The second idea predicted by Marx focused on the problems associated with overproduction in the world economies. He argued that world excess capacity would lead to the closure of manufacturing industries and job losses. Stoian (2014) concurs that failure to resolve this problem of overproduction can lead to an economic failure. For instance, collapsing economies are associated with all sorts of crises in the world. As a result, every government is striving to maintain their economies by adopting the principle of justice. Marx ideas portray the principle of justice in his efforts to promote democracy in property ownership and in his condemnation on wealth centralization.
- Wolterstroff’s Theory of Justice as Rights and the Christian Idea of love
Wolterstoff combines Christian ethics and moral values to form the theory of justice as integrated in rights. The scholar argues that human social rights exist in the presence of natural rights and narrates what it means to have them. In his works, he defines rights in relation to their value on the holder. He explains that secular human rights turn unsuccessful and have a price since one has to offer a theistic account on those privileges. Wolterstoff’s systematic approach on justice reveals that human rights speak for themselves in an inherent possessive manner. Consequently, he relates his approach on justice and human rights to the ancient Christian and Hebrew scriptures.
Wolterstoff continues to defend justice in the new and old testaments and outlines why Romans and Greeks could not act as a good example of his theory of rights. Despite offering good values, justice plays an important role in connecting rights and wrongs to humankind relationship with God (Wolterstorff, 2010). Wolterstoff theory of justice remains an important move towards breaking barriers between human rights and religious doctrines. If such barriers do not exist, then human beings would live in peace and harmony. Human rights plays a vital role in any nation with religious believes since respect and all other virtues prevail in the presence of human rights. Notably, by observing human rights, individuals observe dignity to one another.
- Foucault: “The Plague is Met by Order”
Foucault in his theory “Plague is met by Order,” described distinct measures to be applied on prevention of plague. He identified various processes to stop rapid spread of plague such as quarantine, constant inspection, purification, and registration. The scholar argued that in ancient time, people infected with leprosy were separated from the community to prevent further infection. Individuals developed panic from the plague; thus, discipline remained the only option to such individuals. Therefore, the current corona virus pandemic (COVID-19) has derived control measures from the works of Foucault (Haugaard, 1997). Particularly, various governments and authorities have embraced Foucault’s ideas in an effort to control the Pandemic. Any person confirmed positive of the Corona Virus is subjected to mandatory quarantine for a minimum of fourteen days. Health workers, together with the security team, supervise all the activities in the quarantine centers (Sanche, Lin, & Xu, 2020). All staff are provided with Personal Protective Equipment in order to prevent further infections, which include: face masks, face protectors, overalls, and gloves.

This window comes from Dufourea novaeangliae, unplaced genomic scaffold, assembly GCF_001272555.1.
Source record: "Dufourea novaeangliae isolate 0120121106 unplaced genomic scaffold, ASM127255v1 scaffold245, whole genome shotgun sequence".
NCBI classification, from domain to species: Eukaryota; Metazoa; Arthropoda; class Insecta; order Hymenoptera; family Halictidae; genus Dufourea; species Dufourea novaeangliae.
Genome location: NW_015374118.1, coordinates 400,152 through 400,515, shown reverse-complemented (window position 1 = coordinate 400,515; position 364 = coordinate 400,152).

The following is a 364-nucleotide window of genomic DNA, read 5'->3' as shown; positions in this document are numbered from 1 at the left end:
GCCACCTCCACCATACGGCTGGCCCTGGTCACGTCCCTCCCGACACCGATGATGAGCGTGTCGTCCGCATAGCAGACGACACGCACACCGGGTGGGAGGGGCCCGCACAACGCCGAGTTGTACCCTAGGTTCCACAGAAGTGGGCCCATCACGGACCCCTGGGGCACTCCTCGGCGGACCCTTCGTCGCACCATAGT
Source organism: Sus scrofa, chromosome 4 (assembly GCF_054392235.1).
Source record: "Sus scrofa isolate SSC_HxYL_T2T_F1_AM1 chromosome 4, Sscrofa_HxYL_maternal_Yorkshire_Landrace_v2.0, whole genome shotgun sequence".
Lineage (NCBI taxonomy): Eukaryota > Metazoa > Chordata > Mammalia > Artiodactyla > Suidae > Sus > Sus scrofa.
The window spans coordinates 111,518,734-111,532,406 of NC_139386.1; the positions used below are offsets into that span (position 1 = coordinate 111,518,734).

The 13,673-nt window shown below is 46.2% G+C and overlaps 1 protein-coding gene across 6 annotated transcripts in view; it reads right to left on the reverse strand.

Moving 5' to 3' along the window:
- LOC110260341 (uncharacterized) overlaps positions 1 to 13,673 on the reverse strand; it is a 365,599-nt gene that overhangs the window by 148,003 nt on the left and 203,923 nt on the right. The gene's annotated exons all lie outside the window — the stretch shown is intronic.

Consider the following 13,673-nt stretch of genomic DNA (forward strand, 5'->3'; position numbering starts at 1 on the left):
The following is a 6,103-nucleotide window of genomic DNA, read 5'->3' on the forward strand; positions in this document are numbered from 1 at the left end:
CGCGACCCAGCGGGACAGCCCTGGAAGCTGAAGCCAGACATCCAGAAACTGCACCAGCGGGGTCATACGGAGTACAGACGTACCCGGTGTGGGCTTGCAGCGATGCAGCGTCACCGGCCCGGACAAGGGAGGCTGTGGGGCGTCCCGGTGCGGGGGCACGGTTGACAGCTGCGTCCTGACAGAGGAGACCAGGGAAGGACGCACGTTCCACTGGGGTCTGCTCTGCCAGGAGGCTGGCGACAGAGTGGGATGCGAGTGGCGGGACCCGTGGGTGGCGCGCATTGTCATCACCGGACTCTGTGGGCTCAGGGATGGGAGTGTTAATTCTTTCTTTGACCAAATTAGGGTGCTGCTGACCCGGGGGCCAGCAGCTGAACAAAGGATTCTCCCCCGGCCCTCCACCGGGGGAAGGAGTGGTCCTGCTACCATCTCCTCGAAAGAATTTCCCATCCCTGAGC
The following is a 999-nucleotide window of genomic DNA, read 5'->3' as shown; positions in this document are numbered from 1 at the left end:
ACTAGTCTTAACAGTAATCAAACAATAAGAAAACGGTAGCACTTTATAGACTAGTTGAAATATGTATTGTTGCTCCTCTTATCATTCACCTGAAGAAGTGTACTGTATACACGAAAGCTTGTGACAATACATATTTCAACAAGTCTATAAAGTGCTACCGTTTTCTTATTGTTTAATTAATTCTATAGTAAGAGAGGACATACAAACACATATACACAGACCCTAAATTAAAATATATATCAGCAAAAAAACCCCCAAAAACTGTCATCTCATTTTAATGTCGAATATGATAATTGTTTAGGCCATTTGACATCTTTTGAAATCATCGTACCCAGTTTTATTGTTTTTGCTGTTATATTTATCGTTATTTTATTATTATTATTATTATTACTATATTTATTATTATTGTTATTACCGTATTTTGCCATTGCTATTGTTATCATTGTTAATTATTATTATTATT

All contacts of the quarantined persons are traced and also placed in isolations. Foucault also advocated for free movement restriction, which currently most governments have embraced as specific regions have closed their boundaries and restrict movement in and out of their jurisdictions (Sanche et al., 2020). The regulation reduces spread of the Corona virus, which is spread from person to person through coughing, sneezing, and skin contact. Further measures to combat COVID 19, as stipulated by Foucault in plague management, are lock-down, hygiene, and sanitization. The practices have been seen to prevent further spread of COVID 19, although it brings forth the issue of hunger to those without food in their premises.
John Rawls was among the most renowned philosopher of politics during the 20th Century. His main interest was in academics writing and school of thought. In the year 1971, he published his theory of justice in an attempt to formulate principles of social justice in the society. The philosopher’s first principle was directed to political institutions and argued that each human being has equal right of access to basic freedom as long as they do not infringe other people’s rights. Rawls incorporated some of human liberties in the United States Bill of Rights, which included; the law process and freedom of speech among others, before formulating rights to private property and corporations (Foundation, 2010). The scholar further supported the idea of limiting basic liberties as a method of controlling liberties of prejudiced groups whose intention was to cause harm to others.
Rawls second principle involved economic and social institutions. He argued that his second principle signified equality after coming to a realization that inequalities were hard to avoid in the society. Such inequalities emerged from personal interests, luck, and social classes in the community due to lack of justice. The philosopher suggested that humanity develop its own ways of reducing inequalities in the environments, and that societies should provide equal job opportunities to its people (Rawls, 1999). Notably, equal and affordable access to education would also help in the elimination of social inequalities. Therefore, economic and social institutions were crucial in protecting freedoms and enhancing their usability.